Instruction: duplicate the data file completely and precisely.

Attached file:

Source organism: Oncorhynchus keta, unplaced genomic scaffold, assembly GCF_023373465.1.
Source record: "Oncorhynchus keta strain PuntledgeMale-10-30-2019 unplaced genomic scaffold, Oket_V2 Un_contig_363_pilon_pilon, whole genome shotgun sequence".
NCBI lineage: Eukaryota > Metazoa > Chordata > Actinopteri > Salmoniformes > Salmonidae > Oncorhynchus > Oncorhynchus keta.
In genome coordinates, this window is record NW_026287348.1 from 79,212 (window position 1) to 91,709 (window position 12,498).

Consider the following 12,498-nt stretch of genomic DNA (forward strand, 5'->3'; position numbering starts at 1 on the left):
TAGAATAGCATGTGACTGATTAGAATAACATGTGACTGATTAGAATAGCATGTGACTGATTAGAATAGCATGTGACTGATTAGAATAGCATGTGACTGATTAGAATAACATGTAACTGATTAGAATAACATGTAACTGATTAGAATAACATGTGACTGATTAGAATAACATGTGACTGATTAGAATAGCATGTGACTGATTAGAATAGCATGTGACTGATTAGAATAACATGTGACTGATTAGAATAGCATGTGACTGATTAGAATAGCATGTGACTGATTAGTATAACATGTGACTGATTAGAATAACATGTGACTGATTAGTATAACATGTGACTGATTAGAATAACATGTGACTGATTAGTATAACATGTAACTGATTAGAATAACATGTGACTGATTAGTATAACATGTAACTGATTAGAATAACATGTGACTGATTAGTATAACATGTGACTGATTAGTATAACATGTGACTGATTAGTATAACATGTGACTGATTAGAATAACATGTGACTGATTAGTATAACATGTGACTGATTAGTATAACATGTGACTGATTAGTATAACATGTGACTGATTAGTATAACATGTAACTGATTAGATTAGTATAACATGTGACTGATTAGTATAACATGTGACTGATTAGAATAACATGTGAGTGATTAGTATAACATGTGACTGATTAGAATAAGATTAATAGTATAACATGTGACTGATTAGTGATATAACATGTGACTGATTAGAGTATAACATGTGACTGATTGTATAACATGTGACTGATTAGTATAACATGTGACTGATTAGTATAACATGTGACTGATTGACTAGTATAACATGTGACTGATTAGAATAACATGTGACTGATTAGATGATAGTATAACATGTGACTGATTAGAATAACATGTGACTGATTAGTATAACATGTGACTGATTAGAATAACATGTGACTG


Source organism: Oncorhynchus keta, unplaced genomic scaffold, assembly GCF_023373465.1.
Source record: "Oncorhynchus keta strain PuntledgeMale-10-30-2019 unplaced genomic scaffold, Oket_V2 Un_contig_363_pilon_pilon, whole genome shotgun sequence".
NCBI lineage: Eukaryota > Metazoa > Chordata > Actinopteri > Salmoniformes > Salmonidae > Oncorhynchus > Oncorhynchus keta.
In genome coordinates, this window is record NW_026287348.1 from 79,212 (window position 1) to 91,709 (window position 12,498).

Consider the following 12,498-nt stretch of genomic DNA (forward strand, 5'->3'; position numbering starts at 1 on the left):
TAGAATAGCATGTGACTGATTAGAATAACATGTGACTGATTAGAATAGCATGTGACTGATTAGAATAGCATGTGACTGATTAGAATAGCATGTGACTGATTAGAATAACATGTAACTGATTAGAATAACATGTAACTGATTAGAATAACATGTGACTGATTAGAATAACATGTGACTGATTAGAATAGCATGTGACTGATTAGAATAGCATGTGACTGATTAGAATAACATGTGACTGATTAGAATAGCATGTGACTGATTAGAATAGCATGTGACTGATTAGTATAACATGTGACTGATTAGAATAACATGTGACTGATTAGTATAACATGTGACTGATTAGAATAACATGTGACTGATTAGTATAACATGTAACTGATTAGAATAACATGTGACTGATTAGTATAACATGTAACTGATTAGAATAACATGTGACTGATTAGTATAACATGTGACTGATTAGTATAACATGTGACTGATTAGTATAACATGTGACTGATTAGAATAACATGTGACTGATTAGTATAACATGTGACTGATTAGTATAACATGTGACTGATTAGTATAACATGTGACTGATTAGTATAACATGTAACTGATTAGATTAGTATAACATGTGACTGATTAGTATAACATGTGACTGATTAGAATAACATGTGAGTGATTAGTATAACATGTGACTGATTAGAATAAGATTAATAGTATAACATGTGACTGATTAGTGATATAACATGTGACTGATTAGAGTATAACATGTGACTGATTGTATAACATGTGACTGATTAGTATAACATGTGACTGATTAGTATAACATGTGACTGATTGACTAGTATAACATGTGACTGATTAGAATAACATGTGACTGATTAGATGATAGTATAACATGTGACTGATTAGAATAACATGTGACTGATTAGTATAACATGTGACTGATTAGAATAACATGTGACTG